Davis has said he’ll prosecute anyone who damages the fence, but not if they cross it on foot.
On August 22, the Save the Cutoff group’s lawyer, Eric Allmon, sent a letter to Surls and his attorney asking to restore public access to the Cutoff, or else face legal action. Surls hadn’t responded to it by press time.
A month later, Allmon sent a letter to officials in Henderson County asking that they retake possession of a county road perpendicular to FM 1667. The Park Road, as its known, has been unmaintained and inaccessible for more than a decade. But if it was useable, it could another way to access the Cutoff. If county officials fail to act within 60 days, Allmon plans to sue to compel them to reopen the road.
State Sen. Robert Nichols, a Republican from Jacksonville whose district includes the Cutoff, is the legislator taking the lead on the issue. He’s met with Baker and Surls, and looked at relevant documents like the deed and surveys of his property. So has his lawyer. But beyond that, Nichols isn’t sure there’s much else for him to do.
“I don’t think I really have a role,” Nichols said. “I think because there’s a dispute between property owners and people who like to hunt and fish – I’m a hunter and fisherman myself. You know, I want to make sure the agencies are treating everybody right. But as far as me telling somebody to do something or not do something, I don’t see that as my role.”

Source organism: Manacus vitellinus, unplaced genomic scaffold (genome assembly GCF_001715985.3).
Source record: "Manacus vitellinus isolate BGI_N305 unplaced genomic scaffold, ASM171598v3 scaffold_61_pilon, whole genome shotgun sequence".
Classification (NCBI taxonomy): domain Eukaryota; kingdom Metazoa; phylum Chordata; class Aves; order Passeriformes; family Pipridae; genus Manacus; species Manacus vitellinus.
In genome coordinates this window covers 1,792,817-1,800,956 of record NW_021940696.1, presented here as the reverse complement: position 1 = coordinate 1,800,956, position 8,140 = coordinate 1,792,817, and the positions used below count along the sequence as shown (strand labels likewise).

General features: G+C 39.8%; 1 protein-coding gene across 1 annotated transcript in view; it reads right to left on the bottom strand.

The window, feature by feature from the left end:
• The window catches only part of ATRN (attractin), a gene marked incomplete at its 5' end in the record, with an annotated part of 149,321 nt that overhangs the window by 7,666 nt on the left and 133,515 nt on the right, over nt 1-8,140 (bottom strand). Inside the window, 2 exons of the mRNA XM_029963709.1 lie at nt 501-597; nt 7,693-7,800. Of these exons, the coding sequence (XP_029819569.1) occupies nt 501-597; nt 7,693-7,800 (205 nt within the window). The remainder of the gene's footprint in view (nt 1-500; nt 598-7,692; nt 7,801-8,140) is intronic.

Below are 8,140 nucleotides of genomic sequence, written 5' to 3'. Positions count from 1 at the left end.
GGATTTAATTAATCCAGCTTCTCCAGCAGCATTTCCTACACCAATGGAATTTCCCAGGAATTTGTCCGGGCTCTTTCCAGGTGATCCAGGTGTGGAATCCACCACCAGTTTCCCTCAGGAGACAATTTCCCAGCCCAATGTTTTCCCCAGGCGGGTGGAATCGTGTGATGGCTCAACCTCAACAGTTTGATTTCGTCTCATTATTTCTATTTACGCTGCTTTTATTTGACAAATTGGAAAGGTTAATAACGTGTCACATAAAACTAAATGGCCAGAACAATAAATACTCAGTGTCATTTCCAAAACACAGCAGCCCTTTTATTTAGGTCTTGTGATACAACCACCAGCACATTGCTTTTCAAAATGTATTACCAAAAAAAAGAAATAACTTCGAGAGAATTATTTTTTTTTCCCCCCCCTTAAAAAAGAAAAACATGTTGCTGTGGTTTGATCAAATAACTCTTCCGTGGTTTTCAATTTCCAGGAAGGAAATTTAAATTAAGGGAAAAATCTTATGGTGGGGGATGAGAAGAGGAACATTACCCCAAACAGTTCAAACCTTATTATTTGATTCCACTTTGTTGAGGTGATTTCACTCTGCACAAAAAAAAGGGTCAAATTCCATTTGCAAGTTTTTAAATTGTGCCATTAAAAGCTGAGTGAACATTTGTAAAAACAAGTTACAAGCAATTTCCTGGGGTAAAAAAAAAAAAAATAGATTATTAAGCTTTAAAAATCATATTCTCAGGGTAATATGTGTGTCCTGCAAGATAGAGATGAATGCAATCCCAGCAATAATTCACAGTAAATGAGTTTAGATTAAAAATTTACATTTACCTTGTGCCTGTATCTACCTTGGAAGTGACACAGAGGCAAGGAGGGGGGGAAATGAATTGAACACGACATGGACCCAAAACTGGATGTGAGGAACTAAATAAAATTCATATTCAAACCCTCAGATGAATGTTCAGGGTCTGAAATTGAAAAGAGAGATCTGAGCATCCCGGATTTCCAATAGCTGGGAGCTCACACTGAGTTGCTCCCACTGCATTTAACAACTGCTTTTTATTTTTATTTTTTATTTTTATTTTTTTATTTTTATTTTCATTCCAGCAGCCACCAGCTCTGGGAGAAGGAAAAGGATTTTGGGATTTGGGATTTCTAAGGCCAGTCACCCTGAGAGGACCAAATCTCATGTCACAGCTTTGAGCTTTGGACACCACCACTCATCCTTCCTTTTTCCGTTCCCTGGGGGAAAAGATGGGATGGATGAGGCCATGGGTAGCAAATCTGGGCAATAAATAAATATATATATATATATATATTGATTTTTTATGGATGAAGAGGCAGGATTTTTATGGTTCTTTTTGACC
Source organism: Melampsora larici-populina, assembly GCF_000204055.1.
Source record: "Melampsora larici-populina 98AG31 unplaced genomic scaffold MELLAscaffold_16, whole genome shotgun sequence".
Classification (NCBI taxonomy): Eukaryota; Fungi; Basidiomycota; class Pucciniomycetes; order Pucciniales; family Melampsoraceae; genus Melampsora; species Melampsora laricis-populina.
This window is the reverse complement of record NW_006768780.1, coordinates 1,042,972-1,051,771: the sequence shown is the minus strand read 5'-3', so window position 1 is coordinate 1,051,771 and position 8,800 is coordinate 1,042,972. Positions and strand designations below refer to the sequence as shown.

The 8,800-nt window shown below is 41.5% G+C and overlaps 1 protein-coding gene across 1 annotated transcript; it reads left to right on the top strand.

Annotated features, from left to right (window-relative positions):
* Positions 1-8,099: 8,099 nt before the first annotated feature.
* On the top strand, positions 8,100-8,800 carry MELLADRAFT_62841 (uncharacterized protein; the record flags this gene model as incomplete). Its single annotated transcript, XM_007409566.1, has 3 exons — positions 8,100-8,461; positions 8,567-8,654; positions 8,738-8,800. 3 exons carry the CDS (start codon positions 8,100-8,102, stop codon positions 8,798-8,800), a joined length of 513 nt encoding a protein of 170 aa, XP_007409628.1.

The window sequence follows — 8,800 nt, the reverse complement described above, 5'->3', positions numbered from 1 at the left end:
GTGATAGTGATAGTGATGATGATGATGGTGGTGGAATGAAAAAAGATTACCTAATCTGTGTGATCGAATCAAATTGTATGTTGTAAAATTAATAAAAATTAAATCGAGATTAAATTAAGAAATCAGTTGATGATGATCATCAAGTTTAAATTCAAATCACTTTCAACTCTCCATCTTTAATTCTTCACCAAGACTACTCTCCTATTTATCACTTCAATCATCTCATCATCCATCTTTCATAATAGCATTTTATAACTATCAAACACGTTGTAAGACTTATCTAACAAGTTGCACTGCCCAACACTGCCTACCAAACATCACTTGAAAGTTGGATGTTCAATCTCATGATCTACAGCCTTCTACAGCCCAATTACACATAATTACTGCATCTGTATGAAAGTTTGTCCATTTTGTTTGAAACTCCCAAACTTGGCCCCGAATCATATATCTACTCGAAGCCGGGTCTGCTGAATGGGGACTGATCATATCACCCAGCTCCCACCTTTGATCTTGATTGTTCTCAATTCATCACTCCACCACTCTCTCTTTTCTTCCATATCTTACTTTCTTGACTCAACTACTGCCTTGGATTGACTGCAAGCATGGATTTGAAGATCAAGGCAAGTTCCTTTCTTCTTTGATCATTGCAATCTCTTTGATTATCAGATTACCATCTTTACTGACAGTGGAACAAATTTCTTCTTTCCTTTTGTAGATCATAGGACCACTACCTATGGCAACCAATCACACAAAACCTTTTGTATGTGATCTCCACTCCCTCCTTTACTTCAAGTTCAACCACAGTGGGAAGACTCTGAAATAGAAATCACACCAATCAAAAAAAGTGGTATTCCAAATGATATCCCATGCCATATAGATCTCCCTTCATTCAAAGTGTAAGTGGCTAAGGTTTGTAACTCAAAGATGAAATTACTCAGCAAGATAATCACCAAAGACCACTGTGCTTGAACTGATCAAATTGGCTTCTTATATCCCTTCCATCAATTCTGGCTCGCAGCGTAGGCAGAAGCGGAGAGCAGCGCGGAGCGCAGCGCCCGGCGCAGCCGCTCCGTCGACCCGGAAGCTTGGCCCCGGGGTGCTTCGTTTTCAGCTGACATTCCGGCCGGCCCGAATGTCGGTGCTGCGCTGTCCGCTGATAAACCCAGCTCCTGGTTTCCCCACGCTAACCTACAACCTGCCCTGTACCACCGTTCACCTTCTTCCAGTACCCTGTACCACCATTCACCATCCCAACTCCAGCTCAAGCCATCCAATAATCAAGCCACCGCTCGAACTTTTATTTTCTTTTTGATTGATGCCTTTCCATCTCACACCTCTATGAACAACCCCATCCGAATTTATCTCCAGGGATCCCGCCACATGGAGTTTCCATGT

Nichols agrees that the Cutoff itself is public property. He says that Surls plans to take down the fence, but hasn’t done it yet because of the cease-and-desist order from the Army Corps of Engineers.
“The cease-and-desist to me, as an engineer, reads you don’t do anything in that area until we tell you what to do. So he cannot move the fence since he’s under a cease-and-desist order,” Nichols said. “So he’s very much aware when the cease-and-desist order ends, he’s gotta move that fence.”
Neither TxDOT nor Surls confirmed that he plans to move the fence once the corps ends its cease-and-desist order.
If something doesn’t happen soon, Baker said he’s willing to engage in civil disobedience to make progress – like cutting the fence to get a boat in the water.
“The ball has got to get rolling,” he said. “Nobody wants to go to jail. Nobody wants to get in trouble. But at some point man, enough’s enough. It’s just ridiculous.”